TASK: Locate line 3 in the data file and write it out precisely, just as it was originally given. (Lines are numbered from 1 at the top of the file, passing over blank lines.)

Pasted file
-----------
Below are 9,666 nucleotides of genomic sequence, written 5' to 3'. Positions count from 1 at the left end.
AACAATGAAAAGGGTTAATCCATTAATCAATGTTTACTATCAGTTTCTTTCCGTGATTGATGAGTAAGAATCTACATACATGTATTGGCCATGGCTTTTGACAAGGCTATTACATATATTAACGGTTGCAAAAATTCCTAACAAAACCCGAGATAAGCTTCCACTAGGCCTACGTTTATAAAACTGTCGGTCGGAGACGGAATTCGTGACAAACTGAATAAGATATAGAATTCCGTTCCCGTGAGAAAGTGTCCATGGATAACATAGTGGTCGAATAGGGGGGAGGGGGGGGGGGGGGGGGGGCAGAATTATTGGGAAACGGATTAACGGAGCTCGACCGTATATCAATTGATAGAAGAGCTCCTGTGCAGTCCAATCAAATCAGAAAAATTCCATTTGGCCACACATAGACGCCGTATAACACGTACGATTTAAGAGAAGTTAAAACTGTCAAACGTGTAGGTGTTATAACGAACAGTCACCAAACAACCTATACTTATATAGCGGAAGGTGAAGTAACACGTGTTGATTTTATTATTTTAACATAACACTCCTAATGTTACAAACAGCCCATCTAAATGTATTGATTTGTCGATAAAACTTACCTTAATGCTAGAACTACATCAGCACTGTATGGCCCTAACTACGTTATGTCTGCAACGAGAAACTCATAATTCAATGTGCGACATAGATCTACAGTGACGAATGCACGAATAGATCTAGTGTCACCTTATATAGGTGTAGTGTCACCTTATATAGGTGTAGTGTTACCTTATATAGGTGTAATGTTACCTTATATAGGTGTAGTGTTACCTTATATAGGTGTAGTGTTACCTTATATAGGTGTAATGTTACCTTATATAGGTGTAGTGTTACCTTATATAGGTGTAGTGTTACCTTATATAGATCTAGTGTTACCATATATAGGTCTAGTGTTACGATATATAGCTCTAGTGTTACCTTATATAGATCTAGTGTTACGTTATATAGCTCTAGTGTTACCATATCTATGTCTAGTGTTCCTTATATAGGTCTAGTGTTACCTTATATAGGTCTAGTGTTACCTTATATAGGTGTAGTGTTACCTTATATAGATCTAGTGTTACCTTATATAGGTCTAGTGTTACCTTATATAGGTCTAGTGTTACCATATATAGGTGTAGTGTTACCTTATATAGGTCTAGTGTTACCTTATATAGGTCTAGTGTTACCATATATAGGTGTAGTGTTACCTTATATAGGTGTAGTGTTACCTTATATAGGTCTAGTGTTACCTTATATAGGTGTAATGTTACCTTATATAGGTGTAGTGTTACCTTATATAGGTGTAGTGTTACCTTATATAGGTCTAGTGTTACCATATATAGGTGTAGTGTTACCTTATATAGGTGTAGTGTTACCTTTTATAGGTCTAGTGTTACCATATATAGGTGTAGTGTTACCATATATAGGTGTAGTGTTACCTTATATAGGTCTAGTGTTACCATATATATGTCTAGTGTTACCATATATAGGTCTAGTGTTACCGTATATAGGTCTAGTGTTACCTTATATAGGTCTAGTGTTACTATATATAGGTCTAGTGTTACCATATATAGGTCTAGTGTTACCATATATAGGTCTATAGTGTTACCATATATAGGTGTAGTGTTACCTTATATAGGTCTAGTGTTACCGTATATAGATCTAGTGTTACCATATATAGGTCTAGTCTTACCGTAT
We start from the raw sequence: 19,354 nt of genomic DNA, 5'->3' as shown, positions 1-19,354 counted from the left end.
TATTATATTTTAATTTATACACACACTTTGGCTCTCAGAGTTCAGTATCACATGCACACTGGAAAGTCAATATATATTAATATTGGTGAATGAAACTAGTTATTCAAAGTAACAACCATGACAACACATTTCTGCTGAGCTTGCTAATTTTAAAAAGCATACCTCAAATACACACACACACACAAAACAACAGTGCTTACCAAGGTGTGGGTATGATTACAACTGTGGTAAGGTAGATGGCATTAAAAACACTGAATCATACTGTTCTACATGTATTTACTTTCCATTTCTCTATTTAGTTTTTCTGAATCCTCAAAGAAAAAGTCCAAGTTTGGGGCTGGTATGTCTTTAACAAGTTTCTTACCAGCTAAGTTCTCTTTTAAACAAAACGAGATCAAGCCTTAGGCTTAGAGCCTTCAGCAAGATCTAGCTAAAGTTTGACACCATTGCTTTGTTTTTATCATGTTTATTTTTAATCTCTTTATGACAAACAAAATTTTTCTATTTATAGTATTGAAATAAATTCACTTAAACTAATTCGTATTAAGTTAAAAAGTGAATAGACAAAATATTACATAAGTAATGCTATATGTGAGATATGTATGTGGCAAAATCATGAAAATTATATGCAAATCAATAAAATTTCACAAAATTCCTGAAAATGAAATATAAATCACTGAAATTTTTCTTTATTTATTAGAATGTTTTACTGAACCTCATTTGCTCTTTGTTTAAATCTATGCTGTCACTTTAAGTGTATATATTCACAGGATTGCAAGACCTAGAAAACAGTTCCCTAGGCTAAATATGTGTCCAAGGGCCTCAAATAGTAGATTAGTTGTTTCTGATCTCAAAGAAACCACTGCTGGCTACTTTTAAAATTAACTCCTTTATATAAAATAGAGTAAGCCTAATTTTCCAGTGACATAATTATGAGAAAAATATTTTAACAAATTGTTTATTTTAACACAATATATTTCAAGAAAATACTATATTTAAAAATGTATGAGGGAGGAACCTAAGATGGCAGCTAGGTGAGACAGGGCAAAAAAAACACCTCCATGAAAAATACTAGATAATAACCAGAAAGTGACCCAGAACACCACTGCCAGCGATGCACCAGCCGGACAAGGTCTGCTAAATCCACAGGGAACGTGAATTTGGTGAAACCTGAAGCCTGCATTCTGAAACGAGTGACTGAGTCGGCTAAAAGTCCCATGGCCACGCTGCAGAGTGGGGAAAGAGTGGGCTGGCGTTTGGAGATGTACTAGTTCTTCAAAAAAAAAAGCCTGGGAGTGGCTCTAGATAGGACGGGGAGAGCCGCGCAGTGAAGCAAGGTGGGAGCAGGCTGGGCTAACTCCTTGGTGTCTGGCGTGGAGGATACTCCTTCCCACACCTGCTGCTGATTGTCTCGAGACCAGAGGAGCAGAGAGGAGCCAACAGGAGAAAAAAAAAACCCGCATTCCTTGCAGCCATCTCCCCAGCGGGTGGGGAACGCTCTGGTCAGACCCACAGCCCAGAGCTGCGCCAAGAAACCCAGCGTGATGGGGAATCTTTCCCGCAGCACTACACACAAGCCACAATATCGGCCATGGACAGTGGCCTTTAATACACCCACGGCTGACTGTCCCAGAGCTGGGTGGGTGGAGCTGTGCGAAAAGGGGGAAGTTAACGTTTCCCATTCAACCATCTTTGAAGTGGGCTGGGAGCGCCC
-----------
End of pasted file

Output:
We start from the raw sequence: 19,354 nt of genomic DNA, 5'->3' as shown, positions 1-19,354 counted from the left end.